Piet Mondrian, Eukalyptus, 1912

Trees are a key motif in Piet Mondrian’s work: as well as being an integral element of his early landscape paintings, they take on a particular importance, with the concentration on individual branches, in the creative phase that begins in 1911. From this point on, Mondrian’s paintings are increasingly characterized by Cubist influences. This stylistic reorientation was prompted by the artist’s first visit to Paris and by the first exhibition of the Moderne Kunstkring (Modern Art Circle) at the Stedelijk Museum in Amsterdam, where Mondrian saw works by Pablo Picasso and Georges Braque.


Eucalyptus (1912) provides a striking demonstration of Mondrian’s experiments with stylistic features of Cubism in the treatment of composition and color. Fragmenting the closed form of the motif and dissolving the contours, the artist arrives at a geometric abstraction of the eucalyptus, in which the basic structural features are recognizable as a dense thicket of black lines. Traditional perspective and the clear distinction between background and foreground are also abandoned. Instead, the multiple nuances of gray and the varying intensity of the color application create an impression of alternating density and transparency among the individual areas of the painting. Horizontal brushstrokes, heavily accented and clearly visible, alternate with patches of thick impasto, conferring a further element of structure on the picture. The color planes and the black lines partly overlap: color is no longer tied to contour, but is employed as an independent means of formal organization.

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Images of the painting captured with various technical imaging techniques provide various information: visible light, raking light, transmitted light, UV fluorescent light, IR reflected light, IR transmitted light, X-ray.

The search for the composition

At first glance, Eucalyptus appears plainly constructed, with black lines and planes in various shades of gray. Research during the project showed that the painting process took place in several stages. In other words, Mondrian literally searched for the composition directly on the canvas. He began by making a sketch, and then applied a second paint layer. These two creative processes were then united in the final composition.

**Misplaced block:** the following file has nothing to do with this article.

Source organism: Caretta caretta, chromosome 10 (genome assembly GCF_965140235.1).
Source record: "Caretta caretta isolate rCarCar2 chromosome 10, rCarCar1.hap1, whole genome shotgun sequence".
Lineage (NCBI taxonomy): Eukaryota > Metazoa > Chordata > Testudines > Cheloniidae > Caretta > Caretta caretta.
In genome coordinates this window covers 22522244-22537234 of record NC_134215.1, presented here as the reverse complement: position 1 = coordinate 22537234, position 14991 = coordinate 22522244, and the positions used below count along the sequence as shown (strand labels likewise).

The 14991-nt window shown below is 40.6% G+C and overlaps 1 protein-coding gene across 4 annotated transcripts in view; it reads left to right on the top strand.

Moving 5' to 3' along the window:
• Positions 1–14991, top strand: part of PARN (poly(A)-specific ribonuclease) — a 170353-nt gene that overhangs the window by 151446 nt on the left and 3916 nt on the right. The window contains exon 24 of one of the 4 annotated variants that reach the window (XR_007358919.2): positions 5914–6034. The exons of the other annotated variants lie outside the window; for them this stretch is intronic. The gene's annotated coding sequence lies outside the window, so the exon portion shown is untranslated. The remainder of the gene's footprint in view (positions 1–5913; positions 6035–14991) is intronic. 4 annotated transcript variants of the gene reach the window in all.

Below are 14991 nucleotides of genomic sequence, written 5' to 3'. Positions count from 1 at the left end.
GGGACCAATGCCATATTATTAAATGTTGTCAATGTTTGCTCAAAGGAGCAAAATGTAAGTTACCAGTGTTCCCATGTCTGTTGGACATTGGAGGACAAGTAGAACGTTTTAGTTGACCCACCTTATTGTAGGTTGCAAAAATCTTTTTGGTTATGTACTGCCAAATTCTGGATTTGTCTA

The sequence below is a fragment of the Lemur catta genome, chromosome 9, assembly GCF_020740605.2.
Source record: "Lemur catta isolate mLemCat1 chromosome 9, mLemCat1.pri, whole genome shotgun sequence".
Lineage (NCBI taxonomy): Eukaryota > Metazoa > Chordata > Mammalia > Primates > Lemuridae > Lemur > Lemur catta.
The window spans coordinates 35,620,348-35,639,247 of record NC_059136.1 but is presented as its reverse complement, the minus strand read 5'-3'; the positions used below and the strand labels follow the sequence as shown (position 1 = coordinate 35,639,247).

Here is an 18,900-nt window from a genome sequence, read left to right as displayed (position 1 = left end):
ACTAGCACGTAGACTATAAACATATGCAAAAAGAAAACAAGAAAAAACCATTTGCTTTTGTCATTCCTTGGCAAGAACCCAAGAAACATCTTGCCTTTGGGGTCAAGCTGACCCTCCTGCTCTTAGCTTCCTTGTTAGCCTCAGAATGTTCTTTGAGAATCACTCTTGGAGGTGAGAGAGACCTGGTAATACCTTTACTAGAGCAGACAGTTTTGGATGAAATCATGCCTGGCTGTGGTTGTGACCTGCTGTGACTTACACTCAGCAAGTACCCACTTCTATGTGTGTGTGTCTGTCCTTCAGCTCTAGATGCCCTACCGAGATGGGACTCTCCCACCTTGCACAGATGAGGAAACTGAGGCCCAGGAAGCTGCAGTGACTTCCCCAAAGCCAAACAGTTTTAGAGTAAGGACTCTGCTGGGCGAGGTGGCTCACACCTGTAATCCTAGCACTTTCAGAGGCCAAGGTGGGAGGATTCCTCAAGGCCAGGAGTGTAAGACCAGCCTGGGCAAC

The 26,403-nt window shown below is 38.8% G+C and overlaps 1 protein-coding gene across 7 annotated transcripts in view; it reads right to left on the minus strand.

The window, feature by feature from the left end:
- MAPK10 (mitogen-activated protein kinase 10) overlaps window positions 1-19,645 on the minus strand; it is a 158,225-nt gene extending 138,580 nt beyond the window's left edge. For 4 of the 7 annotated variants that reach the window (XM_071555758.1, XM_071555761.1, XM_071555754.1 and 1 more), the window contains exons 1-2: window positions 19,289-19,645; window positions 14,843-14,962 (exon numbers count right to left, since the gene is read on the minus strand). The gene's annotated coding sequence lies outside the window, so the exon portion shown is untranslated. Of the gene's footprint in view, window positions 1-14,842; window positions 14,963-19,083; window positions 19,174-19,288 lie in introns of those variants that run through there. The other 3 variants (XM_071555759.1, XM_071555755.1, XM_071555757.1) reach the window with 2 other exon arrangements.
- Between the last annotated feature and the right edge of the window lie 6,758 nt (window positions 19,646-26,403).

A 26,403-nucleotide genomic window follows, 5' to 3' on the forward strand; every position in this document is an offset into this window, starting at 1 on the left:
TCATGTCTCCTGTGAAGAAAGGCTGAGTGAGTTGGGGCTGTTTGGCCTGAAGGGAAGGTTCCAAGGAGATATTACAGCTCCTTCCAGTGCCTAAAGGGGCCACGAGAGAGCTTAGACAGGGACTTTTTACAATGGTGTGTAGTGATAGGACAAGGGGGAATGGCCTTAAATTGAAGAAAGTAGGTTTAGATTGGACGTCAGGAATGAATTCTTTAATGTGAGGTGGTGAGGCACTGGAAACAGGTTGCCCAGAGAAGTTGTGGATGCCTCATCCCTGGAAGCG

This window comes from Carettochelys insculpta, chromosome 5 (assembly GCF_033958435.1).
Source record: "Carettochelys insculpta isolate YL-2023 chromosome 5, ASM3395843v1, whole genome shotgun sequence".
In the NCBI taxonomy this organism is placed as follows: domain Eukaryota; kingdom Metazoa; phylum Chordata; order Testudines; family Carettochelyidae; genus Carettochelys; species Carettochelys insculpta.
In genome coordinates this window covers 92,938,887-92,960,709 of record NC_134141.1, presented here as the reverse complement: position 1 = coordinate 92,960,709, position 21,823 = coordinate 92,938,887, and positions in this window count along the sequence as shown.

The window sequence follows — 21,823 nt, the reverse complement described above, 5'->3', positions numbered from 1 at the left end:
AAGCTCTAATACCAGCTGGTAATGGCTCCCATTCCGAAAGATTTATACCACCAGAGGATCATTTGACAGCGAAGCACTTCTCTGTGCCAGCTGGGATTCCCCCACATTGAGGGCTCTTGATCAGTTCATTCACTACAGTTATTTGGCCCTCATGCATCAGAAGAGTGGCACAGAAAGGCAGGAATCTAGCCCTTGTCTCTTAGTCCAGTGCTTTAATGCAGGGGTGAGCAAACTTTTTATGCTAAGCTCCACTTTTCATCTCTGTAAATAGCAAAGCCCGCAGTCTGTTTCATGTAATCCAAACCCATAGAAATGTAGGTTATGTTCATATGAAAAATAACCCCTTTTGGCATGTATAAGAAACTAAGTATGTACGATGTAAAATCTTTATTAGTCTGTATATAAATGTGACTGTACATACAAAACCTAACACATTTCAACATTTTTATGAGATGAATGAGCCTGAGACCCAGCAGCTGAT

Sketching the composition directly on the canvas

Mondrian’s traditional artistic training in Amsterdam included making charcoal sketches on paper before executing a painting. He also drew these preliminary designs directly on his canvases. There is hardly a painting by Mondrian that did not begin with a charcoal sketch on the canvas in order to establish and work out the composition. This even applies to his later abstract works. The preliminary drawings were generally done in charcoal, which easily rubs off. Consequently, the process of developing the composition is often no longer fully traceable. Instead of using charcoal, Mondrian drew the preliminary study for the composition of Eucalyptus with a brush and heavily thinned black oil paint, applied in a way that suggests ink or watercolor. This first study for the composition could therefore be called an oil sketch.

Oil sketch

The oil sketch remains partly visible, and the paint application appears quick and hasty, as if the artist wanted to transfer his idea to the canvas as fast as possible. The sketch was rubbed off in places while still wet or scraped away and reworked later, after the color had dried. These corrections indicate that Mondrian revised the oil sketch several times, thereby developing and concretizing the composition. Unfortunately, this first composition is no longer fully discernible, even with the many methods of examination available today. Clearly, it would be of great interest to reconstruct how Mondrian developed his composition in this key phase of his work, during the transition from figuration to an abstract, Cubist style.

An approximate impression of how the original oil sketch could have been executed, and of its possible appearance, is provided by a further sketch in oil, also executed on canvas, that bears the same title, Eucalyptus and dates, like its companion, from 1912. This work, which is considered to be unfinished, was not overpainted any further, and therefore provides a good insight into the sketching process.